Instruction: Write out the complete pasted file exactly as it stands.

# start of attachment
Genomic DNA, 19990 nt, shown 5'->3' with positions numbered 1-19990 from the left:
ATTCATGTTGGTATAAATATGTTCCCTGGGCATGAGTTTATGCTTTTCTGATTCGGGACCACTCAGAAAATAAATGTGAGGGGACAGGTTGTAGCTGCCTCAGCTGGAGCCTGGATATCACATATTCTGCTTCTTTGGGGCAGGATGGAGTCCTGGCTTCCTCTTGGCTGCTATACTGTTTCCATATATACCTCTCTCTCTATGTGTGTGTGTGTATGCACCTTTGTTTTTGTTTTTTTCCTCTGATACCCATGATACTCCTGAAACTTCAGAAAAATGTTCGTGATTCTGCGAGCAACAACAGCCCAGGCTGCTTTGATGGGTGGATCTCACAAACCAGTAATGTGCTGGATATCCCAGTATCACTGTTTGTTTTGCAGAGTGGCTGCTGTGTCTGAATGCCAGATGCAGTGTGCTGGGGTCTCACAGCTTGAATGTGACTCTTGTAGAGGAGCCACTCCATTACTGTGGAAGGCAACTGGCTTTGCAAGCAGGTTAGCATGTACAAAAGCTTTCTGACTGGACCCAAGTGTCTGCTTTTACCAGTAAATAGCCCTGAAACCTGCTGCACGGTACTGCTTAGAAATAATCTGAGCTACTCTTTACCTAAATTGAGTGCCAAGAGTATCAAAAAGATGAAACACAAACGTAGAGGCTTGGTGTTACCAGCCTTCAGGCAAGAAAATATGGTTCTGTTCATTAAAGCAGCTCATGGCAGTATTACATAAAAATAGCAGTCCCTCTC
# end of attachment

Genomic DNA, 19990 nt, shown 5'->3' with positions numbered 1-19990 from the left:
ATTCATGTTGGTATAAATATGTTCCCTGGGCATGAGTTTATGCTTTTCTGATTCGGGACCACTCAGAAAATAAATGTGAGGGGACAGGTTGTAGCTGCCTCAGCTGGAGCCTGGATATCACATATTCTGCTTCTTTGGGGCAGGATGGAGTCCTGGCTTCCTCTTGGCTGCTATACTGTTTCCATATATACCTCTCTCTCTATGTGTGTGTGTGTATGCACCTTTGTTTTTGTTTTTTTCCTCTGATACCCATGATACTCCTGAAACTTCAGAAAAATGTTCGTGATTCTGCGAGCAACAACAGCCCAGGCTGCTTTGATGGGTGGATCTCACAAACCAGTAATGTGCTGGATATCCCAGTATCACTGTTTGTTTTGCAGAGTGGCTGCTGTGTCTGAATGCCAGATGCAGTGTGCTGGGGTCTCACAGCTTGAATGTGACTCTTGTAGAGGAGCCACTCCATTACTGTGGAAGGCAACTGGCTTTGCAAGCAGGTTAGCATGTACAAAAGCTTTCTGACTGGACCCAAGTGTCTGCTTTTACCAGTAAATAGCCCTGAAACCTGCTGCACGGTACTGCTTAGAAATAATCTGAGCTACTCTTTACCTAAATTGAGTGCCAAGAGTATCAAAAAGATGAAACACAAACGTAGAGGCTTGGTGTTACCAGCCTTCAGGCAAGAAAATATGGTTCTGTTCATTAAAGCAGCTCATGGCAGTATTACATAAAAATAGCAGTCCCTCTC